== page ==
Thanks to an initiative by a Singapore-based entrepreneur, West Africa’s prolific moto taxi has joined the digital age and is winning grateful new customers by the hour. Raphael Dana talks with Anver Versi.
Raphael Dana wants to do for the humble African motorcycle taxi what Uber has done for the standard taxi. His company, Gozem, already operates a fleet of slick-looking motorbike taxis – linked on a smartphone app – in Benin and Togo.
Motorbike taxis – or moto taxis – are becoming ubiquitous in many African cities. They can cut through traffic jams and they are cheap. They are regulated to carry only one pillion passenger at a time so you can escape the crush of bodies in the traditional taxi vans.
But getting hold of one of these nifty personal transporters when you want them and where you want them is another matter altogether. You can only stand on the roadside and hope that one of them that is free comes along; or walk to where a cluster of them are parked – if you know where that is.
The result is that the connection between the potential customer and the taxi service provider is often hit or miss leading to frustration on the one side and loss of revenue and wastage of time on the other.
But not anymore if you happen to live in Benin or Togo. You simply call up the bike taxi on your smartphone app and in a flash, your bike rider, kitted out in the Gozem livery, complete with a mandatory helmet, has pulled up smartly.
You get on board comfortable in the knowledge that both the rider and the bike have had to pass stringent tests and that in addition, his character has been investigated before he gets a clean bill of health. This is a vital element in an area where people are understandably reluctant to put themselves in the hands of unknown, unvetted strangers.
“The response has been tremendous,” Raphael Dana told me over lunch in Singapore. “The demand was there – we simply filled a need.”
Dana and his co-founder, Emeka Ajene established the company only in 2018 and they already have 1,600 drivers on their books. The inspiration came from SE Asia where the moto taxis are now not only very much part of the urban transport landscape, but the sophisticated use of digital technology has made them a very efficient, safe and affordable mode of travel.
Grab and Gojek rule the roost. At last count, Grab had 710,000 drivers, 36m users and was worth $11bn; Gojek had 400,000 drivers, 33m users and was worth $10bn. Africa, Dana reckons, can be bigger.
Dana is a Swiss national residing in Singapore but he has deep African roots. His father was Tunisian and they had a family home in Togo. He cut his business teeth setting up the first internet company in Bangui, CAR, before selling it off. He worked in IT, learning the ins and outs of apps and found himself in Singapore.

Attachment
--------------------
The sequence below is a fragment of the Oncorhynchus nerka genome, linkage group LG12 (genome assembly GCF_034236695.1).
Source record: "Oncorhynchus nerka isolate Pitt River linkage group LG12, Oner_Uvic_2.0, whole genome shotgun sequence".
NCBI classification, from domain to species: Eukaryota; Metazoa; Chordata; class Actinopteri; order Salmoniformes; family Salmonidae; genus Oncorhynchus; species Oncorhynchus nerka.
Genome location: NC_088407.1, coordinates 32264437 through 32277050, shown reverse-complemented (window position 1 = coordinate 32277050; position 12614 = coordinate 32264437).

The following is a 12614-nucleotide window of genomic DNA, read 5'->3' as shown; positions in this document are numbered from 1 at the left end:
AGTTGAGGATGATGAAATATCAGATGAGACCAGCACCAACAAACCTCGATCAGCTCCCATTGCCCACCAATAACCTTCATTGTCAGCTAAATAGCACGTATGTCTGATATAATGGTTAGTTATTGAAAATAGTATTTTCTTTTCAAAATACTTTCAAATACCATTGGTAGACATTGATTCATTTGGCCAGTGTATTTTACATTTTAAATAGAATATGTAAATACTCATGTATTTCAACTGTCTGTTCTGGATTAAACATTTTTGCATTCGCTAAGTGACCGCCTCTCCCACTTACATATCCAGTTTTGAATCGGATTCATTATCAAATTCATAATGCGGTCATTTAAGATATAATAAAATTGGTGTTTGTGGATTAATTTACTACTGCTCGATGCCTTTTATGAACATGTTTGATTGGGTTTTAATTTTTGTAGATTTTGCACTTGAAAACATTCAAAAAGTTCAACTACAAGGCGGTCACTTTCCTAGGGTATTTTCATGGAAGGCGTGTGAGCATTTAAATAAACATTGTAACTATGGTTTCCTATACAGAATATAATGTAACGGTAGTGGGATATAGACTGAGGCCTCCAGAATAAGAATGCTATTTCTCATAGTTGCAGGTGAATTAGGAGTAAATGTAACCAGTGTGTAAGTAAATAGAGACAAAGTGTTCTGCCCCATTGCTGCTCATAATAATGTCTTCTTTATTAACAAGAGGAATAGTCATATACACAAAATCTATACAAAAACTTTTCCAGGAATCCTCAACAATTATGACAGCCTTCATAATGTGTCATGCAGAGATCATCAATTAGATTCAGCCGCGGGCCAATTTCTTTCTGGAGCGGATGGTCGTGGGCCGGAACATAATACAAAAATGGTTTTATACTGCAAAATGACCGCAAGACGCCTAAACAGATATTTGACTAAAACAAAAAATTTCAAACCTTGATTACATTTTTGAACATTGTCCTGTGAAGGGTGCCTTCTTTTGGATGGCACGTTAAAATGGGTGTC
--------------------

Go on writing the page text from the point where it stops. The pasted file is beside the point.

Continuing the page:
But the lure of Africa was still there. On a visit to Benin, he saw a proliferation of moto taxis but the operations were haphazard compared to the slickness he has observed in SE Asia. The idea clicked – why not bring the business model from Asia, which has a lot more in common with Africa than the West, to West Africa? With his technical expertise with apps, the pieces fell into place and Gozem was born. But this, he says, is just the beginning. Douala in Cameroon and Libreville in Gabon are next on the list. His team is already on the ground, collecting data. Several more West African countries have also been earmarked.
Besides the convenience and efficiency of the system, safety, for drivers and passengers is paramount he says. Drivers are all insured and have to undergo mandatory training, including road safety. They must carry two helmets, one for themselves and one for the passengers. “This can save many lives – too many people die in accidents because they don’t have safety features such as helmets.”
He is also working on expanding the scope of his services to transporting packages and parcels, essential medication, food, providing the ‘last mile’ linkage and so forth. He hopes that in time, payments can also be made electronically.
“Gozem is going to be very life-changing for people,” he said. “This new access to digital services can solve many of the problems people are facing now.”
For the thousands of moto taxi passengers in Benin and Togo who can now summon their favourite mode of transport at the touch of a button, life has already changed for the better.
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